Repeat low-trauma fractures occur frequently among men and women who have osteopenic BMD

Lisa Langsetmo, David Goltzman, Christopher S. Kovacs, Jonathan D. Adachi, David A. Hanley, Nancy Kreiger, Robert Josse, Alexandra Papaioannou, Wojciech P. Olszynski, Sophie A. Jamal, Alan Tenenhouse, Suzette Poliquin, Suzanne Godmaire, Claudie Berger, Carol Joyce, Emma Sheppard, Susan Kirkland, Stephanie Kaiser, Barbara Stanfield, Jacques P. BrownLouis Bessette, Marc Gendreau, Tassos Anastassiades, Tanveer Towheed, Barbara Matthews, Bob Josse, Tim Murray, Barbara Gardner-Bray, Laura Pickard, K. Shawn Davison, Jola Thingvold, Jane Allan, Jerilynn C. Prior, Yvette Vigna, Brian C. Lentle

Research output: Contribution to journalArticlepeer-review

71 Scopus citations


Fracture risk assessment based solely on BMD has limitations. Additional risk factors include the presence of a previous low-trauma fracture. We sought to quantify the fracture burden attributable to first versus repeat fracture. We studied 2179 men and 5269 women, 50-90 yr of age, participating in the Canadian Multicentre Osteoporosis Study (CaMos). We included all low-trauma fractures that occurred over 8 yr of follow-up and classified these as either first or repeat clinical low-trauma fracture based on lifetime fracture history. Analyses were further stratified by sex, age, BMD risk categories (normal, osteopenia, osteoporosis), and vertebral deformity status. There were 128 fractures in men and 577 fractures in women. About 25% of fractures in men and 40% in women were repeat fractures. Just over one half of first fractures occurred in those with osteopenic BMD (58% in men, 54% in women). Just under one half of repeat fractures also occurred in those with osteopenic BMD (42% in men, 47% in women). The incidence of repeat fracture was, in most cases, nearly double, but sometimes nearly quadruple, the incidence of first fracture within a given BMD risk category in both men and women. Repeat fractures contribute substantially to overall fracture burden, and the contribution is independent of BMD. Furthermore, those with a combination of prior low-trauma fracture and another risk factor were at especially high risk of future fracture.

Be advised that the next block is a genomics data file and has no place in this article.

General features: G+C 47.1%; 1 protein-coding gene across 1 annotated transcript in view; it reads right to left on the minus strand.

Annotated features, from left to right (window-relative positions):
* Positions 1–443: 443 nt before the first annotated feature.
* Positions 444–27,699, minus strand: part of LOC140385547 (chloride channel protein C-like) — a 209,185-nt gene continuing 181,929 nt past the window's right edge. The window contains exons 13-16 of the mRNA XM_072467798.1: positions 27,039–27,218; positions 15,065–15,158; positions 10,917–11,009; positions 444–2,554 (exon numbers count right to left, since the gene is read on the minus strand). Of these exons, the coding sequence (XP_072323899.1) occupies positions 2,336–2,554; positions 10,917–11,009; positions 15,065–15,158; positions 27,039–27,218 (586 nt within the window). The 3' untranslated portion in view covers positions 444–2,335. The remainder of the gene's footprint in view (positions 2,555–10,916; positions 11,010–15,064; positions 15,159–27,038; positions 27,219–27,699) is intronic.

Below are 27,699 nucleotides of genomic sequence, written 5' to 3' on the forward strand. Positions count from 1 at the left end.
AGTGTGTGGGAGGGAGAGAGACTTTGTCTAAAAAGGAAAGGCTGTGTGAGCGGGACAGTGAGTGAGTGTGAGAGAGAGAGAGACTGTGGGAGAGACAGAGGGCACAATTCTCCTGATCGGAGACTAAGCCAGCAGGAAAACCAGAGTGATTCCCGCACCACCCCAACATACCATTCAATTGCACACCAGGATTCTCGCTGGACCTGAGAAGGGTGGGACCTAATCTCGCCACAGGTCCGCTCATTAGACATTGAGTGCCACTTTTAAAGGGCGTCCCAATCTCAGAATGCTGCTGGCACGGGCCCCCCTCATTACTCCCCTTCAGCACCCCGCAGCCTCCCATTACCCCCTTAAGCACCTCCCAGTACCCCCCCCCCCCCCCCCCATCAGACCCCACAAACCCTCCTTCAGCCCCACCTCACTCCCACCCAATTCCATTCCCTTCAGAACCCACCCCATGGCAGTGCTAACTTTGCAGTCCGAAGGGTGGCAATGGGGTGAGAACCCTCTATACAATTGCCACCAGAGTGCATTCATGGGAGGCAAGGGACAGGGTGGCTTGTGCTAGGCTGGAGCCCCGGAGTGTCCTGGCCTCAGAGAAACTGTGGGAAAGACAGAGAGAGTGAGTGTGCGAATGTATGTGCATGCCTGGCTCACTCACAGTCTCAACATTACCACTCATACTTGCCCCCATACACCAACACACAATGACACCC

Original languageEnglish (US)
Pages (from-to)1515-1522
Number of pages8
JournalJournal of Bone and Mineral Research
Issue number9
StatePublished - 2009


  • Age
  • BMD
  • Canada
  • Distribution
  • Epidemiology
  • Fracture
  • Low-trauma fracture
  • Men
  • Osteoporosis
  • Women


Dive into the research topics of 'Repeat low-trauma fractures occur frequently among men and women who have osteopenic BMD'. Together they form a unique fingerprint.

Cite this